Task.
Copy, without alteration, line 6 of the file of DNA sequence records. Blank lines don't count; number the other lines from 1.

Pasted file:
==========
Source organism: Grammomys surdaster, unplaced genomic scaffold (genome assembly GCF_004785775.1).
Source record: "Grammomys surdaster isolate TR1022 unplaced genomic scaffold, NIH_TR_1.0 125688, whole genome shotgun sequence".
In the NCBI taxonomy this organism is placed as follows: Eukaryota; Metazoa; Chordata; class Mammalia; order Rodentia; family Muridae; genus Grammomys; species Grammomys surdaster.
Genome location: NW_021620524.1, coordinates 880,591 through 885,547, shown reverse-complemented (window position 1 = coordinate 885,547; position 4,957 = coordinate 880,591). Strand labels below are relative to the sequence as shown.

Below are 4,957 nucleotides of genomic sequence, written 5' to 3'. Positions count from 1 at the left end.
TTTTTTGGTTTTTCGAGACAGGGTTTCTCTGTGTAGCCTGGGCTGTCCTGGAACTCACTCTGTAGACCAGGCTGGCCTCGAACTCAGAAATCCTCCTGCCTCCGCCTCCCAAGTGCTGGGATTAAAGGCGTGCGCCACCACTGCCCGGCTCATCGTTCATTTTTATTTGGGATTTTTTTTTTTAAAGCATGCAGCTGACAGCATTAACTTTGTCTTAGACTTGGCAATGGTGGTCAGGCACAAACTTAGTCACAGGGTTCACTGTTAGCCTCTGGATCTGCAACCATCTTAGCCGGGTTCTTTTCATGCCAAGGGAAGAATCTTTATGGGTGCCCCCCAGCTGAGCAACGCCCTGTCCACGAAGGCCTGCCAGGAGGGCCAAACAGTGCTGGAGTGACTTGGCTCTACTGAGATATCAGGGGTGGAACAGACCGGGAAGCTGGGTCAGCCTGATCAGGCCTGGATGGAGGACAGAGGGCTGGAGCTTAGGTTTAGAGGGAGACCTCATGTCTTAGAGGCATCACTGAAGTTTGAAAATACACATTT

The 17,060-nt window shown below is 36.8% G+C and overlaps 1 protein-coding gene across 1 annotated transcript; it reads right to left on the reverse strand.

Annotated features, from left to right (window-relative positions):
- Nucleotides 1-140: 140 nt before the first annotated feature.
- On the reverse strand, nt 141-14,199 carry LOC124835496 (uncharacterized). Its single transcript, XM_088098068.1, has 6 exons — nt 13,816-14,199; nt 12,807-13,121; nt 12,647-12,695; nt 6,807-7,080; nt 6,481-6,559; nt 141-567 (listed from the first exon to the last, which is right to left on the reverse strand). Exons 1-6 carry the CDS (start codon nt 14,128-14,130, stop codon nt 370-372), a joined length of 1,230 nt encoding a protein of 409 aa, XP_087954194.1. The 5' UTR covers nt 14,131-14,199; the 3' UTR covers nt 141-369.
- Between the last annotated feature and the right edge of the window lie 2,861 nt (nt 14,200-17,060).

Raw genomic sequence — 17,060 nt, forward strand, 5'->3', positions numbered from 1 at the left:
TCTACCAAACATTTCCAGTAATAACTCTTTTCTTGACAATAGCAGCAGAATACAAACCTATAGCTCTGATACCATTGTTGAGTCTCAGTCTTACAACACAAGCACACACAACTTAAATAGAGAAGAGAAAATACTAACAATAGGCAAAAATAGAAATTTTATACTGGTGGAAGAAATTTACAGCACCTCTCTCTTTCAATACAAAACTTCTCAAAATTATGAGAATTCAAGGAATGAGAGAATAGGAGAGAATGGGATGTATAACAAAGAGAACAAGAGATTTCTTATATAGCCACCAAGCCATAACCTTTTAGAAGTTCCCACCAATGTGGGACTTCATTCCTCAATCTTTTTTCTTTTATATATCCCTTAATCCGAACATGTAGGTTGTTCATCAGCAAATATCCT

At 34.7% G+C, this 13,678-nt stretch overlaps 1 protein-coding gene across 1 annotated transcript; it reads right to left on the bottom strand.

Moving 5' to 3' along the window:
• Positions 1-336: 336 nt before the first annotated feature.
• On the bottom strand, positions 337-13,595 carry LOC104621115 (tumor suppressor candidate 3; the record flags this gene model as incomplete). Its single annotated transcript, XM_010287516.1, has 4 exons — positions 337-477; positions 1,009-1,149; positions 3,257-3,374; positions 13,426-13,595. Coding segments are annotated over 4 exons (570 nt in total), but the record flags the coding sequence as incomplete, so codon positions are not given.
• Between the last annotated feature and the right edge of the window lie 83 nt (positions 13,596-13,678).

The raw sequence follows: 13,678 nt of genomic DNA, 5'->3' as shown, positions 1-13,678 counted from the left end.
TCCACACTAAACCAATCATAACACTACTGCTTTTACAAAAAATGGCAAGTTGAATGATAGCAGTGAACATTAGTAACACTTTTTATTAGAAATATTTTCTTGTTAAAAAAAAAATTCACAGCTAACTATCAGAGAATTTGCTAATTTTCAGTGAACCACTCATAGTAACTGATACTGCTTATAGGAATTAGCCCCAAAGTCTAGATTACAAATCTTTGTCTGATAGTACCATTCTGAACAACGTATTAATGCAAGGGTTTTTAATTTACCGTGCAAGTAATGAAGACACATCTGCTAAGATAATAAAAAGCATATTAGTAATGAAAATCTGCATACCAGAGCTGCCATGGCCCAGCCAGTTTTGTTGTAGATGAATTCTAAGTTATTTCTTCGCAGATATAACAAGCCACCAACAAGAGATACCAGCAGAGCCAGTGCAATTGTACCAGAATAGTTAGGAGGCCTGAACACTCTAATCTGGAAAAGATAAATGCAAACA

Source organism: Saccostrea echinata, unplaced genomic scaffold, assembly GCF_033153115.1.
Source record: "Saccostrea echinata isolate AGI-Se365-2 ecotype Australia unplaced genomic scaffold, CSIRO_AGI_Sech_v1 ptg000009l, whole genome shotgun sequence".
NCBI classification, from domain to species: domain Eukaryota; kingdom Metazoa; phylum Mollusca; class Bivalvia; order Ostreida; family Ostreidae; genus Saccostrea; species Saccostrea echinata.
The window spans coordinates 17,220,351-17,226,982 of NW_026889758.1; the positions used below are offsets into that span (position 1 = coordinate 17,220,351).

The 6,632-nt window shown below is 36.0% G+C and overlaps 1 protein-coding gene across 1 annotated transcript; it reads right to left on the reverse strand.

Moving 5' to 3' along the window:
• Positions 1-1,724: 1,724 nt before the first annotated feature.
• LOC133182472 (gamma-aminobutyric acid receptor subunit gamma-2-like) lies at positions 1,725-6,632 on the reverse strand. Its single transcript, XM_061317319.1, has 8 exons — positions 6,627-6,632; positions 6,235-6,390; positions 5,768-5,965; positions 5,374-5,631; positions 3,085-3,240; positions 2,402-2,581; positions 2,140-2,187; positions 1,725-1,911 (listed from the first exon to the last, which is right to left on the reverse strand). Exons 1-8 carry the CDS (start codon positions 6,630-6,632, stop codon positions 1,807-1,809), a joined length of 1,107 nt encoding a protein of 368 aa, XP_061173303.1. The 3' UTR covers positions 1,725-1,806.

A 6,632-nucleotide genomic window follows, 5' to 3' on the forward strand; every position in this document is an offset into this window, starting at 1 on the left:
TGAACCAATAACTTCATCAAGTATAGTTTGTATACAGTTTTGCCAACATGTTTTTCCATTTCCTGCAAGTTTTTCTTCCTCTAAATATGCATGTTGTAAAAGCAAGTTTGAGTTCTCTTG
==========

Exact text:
TTTTTTGGTTTTTCGAGACAGGGTTTCTCTGTGTAGCCTGGGCTGTCCTGGAACTCACTCTGTAGACCAGGCTGGCCTCGAACTCAGAAATCCTCCTGCCTCCGCCTCCCAAGTGCTGGGATTAAAGGCGTGCGCCACCACTGCCCGGCTCATCGTTCATTTTTATTTGGGATTTTTTTTTTTAAAGCATGCAGCTGACAGCATTAACTTTGTCTTAGACTTGGCAATGGTGGTCAGGCACAAACTTAGTCACAGGGTTCACTGTTAGCCTCTGGATCTGCAACCATCTTAGCCGGGTTCTTTTCATGCCAAGGGAAGAATCTTTATGGGTGCCCCCCAGCTGAGCAACGCCCTGTCCACGAAGGCCTGCCAGGAGGGCCAAACAGTGCTGGAGTGACTTGGCTCTACTGAGATATCAGGGGTGGAACAGACCGGGAAGCTGGGTCAGCCTGATCAGGCCTGGATGGAGGACAGAGGGCTGGAGCTTAGGTTTAGAGGGAGACCTCATGTCTTAGAGGCATCACTGAAGTTTGAAAATACACATTT